Although Zuckerberg stressed that "graph search" is different from an all-purpose search engine, the expanded feature escalates an already fierce duel between Google Inc. and Facebook Inc., as they grapple for the attention of Web surfers and revenue from online advertisers.
"This could be another reason not to use Google and another reason to stay on Facebook for longer periods," said Gartner analyst Brian Blau. "I don't think Google is going to lose its search business, but it could have an impact on Google by changing the nature of search in the future."
Facebook's foray into search marks one of its boldest steps since its initial public offering of stock flopped eight months ago amid concerns about the company's ability to produce the same kind of robust earnings growth that Google delivered after it went public in 2004.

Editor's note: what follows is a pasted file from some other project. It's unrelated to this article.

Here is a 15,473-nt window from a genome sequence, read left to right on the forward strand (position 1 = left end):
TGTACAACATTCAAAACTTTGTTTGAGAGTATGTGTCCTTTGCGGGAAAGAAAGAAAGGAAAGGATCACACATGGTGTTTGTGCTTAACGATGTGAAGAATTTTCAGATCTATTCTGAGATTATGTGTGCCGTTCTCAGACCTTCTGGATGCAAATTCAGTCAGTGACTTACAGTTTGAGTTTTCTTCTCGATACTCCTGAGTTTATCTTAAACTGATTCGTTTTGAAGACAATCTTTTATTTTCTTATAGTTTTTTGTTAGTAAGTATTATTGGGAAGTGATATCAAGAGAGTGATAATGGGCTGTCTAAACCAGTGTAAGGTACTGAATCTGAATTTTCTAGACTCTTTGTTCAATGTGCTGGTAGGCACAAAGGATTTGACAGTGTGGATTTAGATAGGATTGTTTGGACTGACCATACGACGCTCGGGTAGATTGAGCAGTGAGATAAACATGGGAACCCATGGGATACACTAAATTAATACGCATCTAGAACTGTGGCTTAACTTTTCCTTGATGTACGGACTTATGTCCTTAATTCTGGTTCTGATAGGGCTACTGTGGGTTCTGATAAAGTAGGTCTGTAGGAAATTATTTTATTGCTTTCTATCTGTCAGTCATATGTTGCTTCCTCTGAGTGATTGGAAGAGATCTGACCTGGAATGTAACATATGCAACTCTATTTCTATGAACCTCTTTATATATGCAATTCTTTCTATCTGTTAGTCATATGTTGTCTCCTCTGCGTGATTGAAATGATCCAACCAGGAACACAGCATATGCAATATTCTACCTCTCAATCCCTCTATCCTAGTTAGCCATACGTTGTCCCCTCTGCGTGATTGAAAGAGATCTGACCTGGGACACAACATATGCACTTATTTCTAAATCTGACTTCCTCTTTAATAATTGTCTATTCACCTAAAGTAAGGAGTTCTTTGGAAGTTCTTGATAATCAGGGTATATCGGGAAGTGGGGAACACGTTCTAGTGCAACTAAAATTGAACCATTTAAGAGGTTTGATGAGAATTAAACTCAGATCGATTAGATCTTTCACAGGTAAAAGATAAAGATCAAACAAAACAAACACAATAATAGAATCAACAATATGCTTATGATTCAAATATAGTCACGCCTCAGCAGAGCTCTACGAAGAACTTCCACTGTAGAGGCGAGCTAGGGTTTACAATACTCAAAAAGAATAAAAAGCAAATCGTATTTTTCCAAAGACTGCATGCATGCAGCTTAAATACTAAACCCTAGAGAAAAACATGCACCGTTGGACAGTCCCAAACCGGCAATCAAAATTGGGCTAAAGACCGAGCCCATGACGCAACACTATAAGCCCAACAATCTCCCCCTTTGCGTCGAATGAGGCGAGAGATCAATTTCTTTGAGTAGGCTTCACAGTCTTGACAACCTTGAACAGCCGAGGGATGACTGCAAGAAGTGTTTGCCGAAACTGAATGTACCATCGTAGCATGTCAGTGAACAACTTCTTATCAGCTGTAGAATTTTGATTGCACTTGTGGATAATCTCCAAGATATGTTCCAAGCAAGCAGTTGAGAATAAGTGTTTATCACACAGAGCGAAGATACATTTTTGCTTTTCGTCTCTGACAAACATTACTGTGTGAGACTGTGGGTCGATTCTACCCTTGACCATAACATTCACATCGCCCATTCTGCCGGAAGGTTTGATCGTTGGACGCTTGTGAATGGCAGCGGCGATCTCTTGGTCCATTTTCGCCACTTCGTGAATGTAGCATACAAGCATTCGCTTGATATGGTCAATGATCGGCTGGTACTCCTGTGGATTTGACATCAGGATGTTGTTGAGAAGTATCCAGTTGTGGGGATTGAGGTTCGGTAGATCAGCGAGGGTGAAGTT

Although Facebook's stock has rallied in recent weeks, the shares remain below their IPO price of $38. Investors seemed let down by Tuesday's news, causing Facebook's stock to slip 85 cents, or 2.7 percent, to close at $30.10.
If the new search tool works the way Facebook envisions, users should be able to find information on their own instead of relying on the social network's formulas to pick which posts and pictures to display in their feeds, analysts said.